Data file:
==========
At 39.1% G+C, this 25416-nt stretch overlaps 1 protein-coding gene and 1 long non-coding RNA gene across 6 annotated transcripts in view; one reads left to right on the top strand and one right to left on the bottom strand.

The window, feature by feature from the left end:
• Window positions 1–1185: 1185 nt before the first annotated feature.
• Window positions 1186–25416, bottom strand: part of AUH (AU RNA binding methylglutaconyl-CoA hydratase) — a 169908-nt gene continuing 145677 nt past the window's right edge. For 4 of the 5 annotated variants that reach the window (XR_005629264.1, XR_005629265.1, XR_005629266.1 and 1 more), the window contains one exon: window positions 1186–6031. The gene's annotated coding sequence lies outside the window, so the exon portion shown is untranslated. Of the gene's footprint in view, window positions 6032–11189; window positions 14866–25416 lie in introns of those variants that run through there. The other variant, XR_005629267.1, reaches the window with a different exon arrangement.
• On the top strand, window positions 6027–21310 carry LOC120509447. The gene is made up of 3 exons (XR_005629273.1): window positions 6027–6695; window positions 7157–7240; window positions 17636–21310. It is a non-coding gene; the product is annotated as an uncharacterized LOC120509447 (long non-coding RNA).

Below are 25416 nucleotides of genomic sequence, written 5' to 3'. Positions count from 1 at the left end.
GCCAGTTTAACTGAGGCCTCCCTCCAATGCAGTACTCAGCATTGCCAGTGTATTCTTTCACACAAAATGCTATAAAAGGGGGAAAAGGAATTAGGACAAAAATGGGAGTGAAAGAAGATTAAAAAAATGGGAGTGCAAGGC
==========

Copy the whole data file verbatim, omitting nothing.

At 39.1% G+C, this 25416-nt stretch overlaps 1 protein-coding gene and 1 long non-coding RNA gene across 6 annotated transcripts in view; one reads left to right on the top strand and one right to left on the bottom strand.

The window, feature by feature from the left end:
• Window positions 1–1185: 1185 nt before the first annotated feature.
• Window positions 1186–25416, bottom strand: part of AUH (AU RNA binding methylglutaconyl-CoA hydratase) — a 169908-nt gene continuing 145677 nt past the window's right edge. For 4 of the 5 annotated variants that reach the window (XR_005629264.1, XR_005629265.1, XR_005629266.1 and 1 more), the window contains one exon: window positions 1186–6031. The gene's annotated coding sequence lies outside the window, so the exon portion shown is untranslated. Of the gene's footprint in view, window positions 6032–11189; window positions 14866–25416 lie in introns of those variants that run through there. The other variant, XR_005629267.1, reaches the window with a different exon arrangement.
• On the top strand, window positions 6027–21310 carry LOC120509447. The gene is made up of 3 exons (XR_005629273.1): window positions 6027–6695; window positions 7157–7240; window positions 17636–21310. It is a non-coding gene; the product is annotated as an uncharacterized LOC120509447 (long non-coding RNA).

Below are 25416 nucleotides of genomic sequence, written 5' to 3'. Positions count from 1 at the left end.
GCCAGTTTAACTGAGGCCTCCCTCCAATGCAGTACTCAGCATTGCCAGTGTATTCTTTCACACAAAATGCTATAAAAGGGGGAAAAGGAATTAGGACAAAAATGGGAGTGAAAGAAGATTAAAAAAATGGGAGTGCAAGGC